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Hyponatraemia after orthopaedic surgery

BMJ 1999;318:1363-1364 ( 22 May )

Ignorance of the effects of hyponatraemia after surgery is widespreadand damaging

Iatrogenic injury is an unfortunate reversal of the physician’s role. To cause the death or brain damage of a patient has to be the physician’s worst transgression, particularly if the causes are well known, simple, and reversible. Each is true of acute postoperative hyponatraemia, but, despite repeated warnings, the condition remains common. According to a recent estimate based on prospective and retrospective studies, 20% of women who develop symptomatic hyponatraemia die or suffer serious brain damage, totalling 10 000-15 0000 cases every year in the United States and Western Europe.1

An elderly female friend of ours is a classic example. Some months ago she underwent a routine knee replacement operation. Before the operation her blood sodium concentration was 134 mmol/lborderline hyponatraemiaattributable to her long term use of thiazide diuretics. After the operation she vomited frequently and received 6 litres of 5% dextrose saline over two days before passing into a coma. Her blood sodium concentration measured on the second day after surgery was 115 mmol/l, but electrolyte disturbance was disregarded by the orthopaedic doctors as a potential cause of coma until the medical team were called the next day. Sodium concentrations were restored to 134 mmol/l over five days, leaving our friend with mildbut permanentcognitive impairment. The hospital concerned “apologises unreservedly” but confessed ignorance about the risks of hyponatraemia after joint replacement surgery.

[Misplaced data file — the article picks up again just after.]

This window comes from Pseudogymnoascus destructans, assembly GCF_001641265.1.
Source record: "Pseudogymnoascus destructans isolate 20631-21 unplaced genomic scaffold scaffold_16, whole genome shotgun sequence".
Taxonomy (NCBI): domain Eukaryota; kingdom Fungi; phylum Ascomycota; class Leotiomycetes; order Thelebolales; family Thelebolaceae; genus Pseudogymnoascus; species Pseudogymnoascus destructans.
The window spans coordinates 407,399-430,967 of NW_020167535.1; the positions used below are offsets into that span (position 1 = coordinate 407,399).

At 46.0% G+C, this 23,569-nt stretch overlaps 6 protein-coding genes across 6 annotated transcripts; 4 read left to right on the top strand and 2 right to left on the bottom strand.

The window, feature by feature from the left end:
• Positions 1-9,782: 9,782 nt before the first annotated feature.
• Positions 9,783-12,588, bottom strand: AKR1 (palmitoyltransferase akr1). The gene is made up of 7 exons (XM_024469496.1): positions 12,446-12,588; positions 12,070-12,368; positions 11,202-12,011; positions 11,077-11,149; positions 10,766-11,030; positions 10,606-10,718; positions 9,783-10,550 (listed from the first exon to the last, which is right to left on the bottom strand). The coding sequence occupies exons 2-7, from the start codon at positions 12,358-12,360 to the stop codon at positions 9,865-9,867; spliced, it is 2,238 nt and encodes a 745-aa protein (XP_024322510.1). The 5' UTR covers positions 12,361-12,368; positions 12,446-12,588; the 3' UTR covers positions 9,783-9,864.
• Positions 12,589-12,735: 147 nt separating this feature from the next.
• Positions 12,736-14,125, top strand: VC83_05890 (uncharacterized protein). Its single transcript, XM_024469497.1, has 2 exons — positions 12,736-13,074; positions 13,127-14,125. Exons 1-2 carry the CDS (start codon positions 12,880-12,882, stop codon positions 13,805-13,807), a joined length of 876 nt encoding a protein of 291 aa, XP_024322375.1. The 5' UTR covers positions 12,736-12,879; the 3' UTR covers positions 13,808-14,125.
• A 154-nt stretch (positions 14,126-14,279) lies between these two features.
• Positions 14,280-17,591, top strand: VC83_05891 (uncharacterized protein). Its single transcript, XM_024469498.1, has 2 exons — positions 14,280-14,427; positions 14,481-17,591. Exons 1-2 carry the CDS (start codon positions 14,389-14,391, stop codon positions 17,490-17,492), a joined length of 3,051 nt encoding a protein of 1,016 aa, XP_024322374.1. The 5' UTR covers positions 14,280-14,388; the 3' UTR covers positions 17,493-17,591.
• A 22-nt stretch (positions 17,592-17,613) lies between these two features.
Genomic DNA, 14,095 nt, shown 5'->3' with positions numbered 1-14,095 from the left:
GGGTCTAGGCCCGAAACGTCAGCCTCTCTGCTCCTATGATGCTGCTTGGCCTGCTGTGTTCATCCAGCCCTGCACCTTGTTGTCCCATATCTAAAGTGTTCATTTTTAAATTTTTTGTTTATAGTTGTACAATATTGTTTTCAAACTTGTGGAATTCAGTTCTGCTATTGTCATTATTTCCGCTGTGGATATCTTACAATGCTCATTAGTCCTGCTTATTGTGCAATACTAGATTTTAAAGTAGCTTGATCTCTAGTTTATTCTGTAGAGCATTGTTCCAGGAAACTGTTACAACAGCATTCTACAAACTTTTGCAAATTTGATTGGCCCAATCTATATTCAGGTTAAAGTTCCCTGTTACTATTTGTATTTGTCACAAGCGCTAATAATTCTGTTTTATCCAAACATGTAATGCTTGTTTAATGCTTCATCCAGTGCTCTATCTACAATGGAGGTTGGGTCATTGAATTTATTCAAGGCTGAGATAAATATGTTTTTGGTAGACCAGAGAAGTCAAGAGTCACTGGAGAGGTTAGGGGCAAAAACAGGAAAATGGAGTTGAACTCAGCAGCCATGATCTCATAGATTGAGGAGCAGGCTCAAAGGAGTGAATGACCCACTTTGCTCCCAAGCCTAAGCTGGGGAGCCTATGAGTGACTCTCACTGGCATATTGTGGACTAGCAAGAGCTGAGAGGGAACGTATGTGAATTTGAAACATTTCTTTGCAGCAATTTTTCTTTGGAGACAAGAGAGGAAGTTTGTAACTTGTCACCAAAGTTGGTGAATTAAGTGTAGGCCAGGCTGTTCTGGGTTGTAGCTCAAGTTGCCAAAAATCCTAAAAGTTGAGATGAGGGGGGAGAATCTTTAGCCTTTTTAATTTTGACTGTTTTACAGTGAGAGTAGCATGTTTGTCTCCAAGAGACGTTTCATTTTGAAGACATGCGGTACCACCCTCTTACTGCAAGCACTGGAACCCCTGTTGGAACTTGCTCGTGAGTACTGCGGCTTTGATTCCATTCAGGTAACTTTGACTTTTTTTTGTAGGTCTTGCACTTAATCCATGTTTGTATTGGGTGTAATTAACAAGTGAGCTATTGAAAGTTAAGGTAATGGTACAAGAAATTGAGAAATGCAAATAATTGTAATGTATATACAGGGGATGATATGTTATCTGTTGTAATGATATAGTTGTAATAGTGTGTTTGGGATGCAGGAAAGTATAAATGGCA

Although the literature is full of similar examples, too many orthopaedic surgeons seem unaware of the dangers of hyponatraemia or its characteristic neurological symptoms. Perhaps the reason lies partly in the scatter of relevant publications: most of the articles are published in journals dedicated to neurology, urology, and acute care; only a handful of reports refer specifically to orthopaedic surgery2-4; and neither the Royal College of Surgeons nor the British Orthopaedic Association publishes guidelines. Many articles focus on tightly defined issues, such as the association between thiazide diuretics and hyponatraemia,2 to the exclusion of a more general overview. As a result, four fundamental problems have arisen: clinicians fail to recognise patients at high risk of hyponatraemia; disregard the dangers of routine infusions of hypotonic fluids; confuse early symptoms of hyponatraemia with postoperative sequelae; and attribute the serious neurological symptoms of hyponatraemic encephalopathy to other conditions such as stroke.

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